The Secret Garden HTML version

"I Shall Live Forever--And Ever--And Ever!"
But they were obliged to wait more than a week because first there came some very
windy days and then Colin was threatened with a cold, which two things happening one
after the other would no doubt have thrown him into a rage but that there was so much
careful and mysterious planning to do and almost every day Dickon came in, if only for a
few minutes, to talk about what was happening on the moor and in the lanes and hedges
and on the borders of streams. The things he had to tell about otters' and badgers' and
water-rats' houses, not to mention birds' nests and field-mice and their burrows, were
enough to make you almost tremble with excitement when you heard all the intimate
details from an animal charmer and realized with what thrilling eagerness and anxiety the
whole busy underworld was working.
"They're same as us," said Dickon, "only they have to build their homes every year. An' it
keeps 'em so busy they fair scuffle to get 'em done."
The most absorbing thing, however, was the preparations to be made before Colin could
be transported with sufficient secrecy to the garden. No one must see the chair-carriage
and Dickon and Mary after they turned a certain corner of the shrubbery and entered
upon the walk outside the ivied walls. As each day passed, Colin had become more and
more fixed in his feeling that the mystery surrounding the garden was one of its greatest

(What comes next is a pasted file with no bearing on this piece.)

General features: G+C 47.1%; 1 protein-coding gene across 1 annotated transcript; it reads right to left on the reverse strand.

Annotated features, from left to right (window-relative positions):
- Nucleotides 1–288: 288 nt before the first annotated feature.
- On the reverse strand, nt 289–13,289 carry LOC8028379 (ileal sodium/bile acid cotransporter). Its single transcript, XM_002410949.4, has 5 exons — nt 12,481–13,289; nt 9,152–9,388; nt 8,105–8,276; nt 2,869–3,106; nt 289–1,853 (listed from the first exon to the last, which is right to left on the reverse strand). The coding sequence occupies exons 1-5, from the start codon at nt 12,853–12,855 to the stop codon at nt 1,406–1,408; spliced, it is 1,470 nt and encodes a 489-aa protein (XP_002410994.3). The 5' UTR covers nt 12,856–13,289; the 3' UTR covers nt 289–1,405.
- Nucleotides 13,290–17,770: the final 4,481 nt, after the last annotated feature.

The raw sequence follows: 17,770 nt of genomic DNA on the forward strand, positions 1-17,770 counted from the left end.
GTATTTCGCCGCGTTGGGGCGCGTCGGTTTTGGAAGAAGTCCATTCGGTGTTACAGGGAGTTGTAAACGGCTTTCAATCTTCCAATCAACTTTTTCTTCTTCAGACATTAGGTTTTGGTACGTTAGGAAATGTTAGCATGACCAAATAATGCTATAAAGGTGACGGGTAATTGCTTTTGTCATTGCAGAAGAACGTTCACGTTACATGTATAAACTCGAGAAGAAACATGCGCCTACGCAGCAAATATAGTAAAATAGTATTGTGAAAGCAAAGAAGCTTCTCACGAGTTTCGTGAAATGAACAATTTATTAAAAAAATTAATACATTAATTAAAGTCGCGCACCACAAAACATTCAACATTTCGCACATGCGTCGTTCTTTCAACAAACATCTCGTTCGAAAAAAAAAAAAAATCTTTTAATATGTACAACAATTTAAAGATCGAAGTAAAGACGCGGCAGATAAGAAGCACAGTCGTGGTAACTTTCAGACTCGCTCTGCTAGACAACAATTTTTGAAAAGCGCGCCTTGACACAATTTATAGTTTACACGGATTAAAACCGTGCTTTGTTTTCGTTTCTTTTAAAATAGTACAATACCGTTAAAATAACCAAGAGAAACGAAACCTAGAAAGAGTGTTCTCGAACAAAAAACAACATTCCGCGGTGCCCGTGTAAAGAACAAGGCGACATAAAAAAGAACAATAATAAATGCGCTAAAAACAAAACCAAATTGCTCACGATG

charms. Nothing must spoil that. No one must ever suspect that they had a secret. People
must think that he was simply going out with Mary and Dickon because he liked them
and did not object to their looking at him. They had long and quite delightful talks about
their route. They would go up this path and down that one and cross the other and go
round among the fountain flower-beds as if they were looking at the "bedding-out plants"
the head gardener, Mr. Roach, had been having arranged. That would seem such a
rational thing to do that no one would think it at all mysterious. They would turn into the
shrubbery walks and lose themselves until they came to the long walls. It was almost as
serious and elaborately thought out as the plans of march made by geat generals in time
of war.
Rumors of the new and curious things which were occurring in the invalid's apartments
had of course filtered through the servants' hall into the stable yards and out among the
gardeners, but notwithstanding this, Mr. Roach was startled one day when he received
orders from Master Colin's room to the effect that he must report himself in the apartment
no outsider had ever seen, as the invalid himself desired to speak to him.
"Well, well," he said to himself as he hurriedly changed his coat, "what's to do now? His
Royal Highness that wasn't to be looked at calling up a man he's never set eyes on."
Mr. Roach was not without curiosity. He had never caught even a glimpse of the boy and
had heard a dozen exaggerated stories about his uncanny looks and ways and his insane
tempers. The thing he had heard oftenest was that he might die at any moment and there
had been numerous fanciful descriptions of a humped back and helpless limbs, given by
people who had never seen him.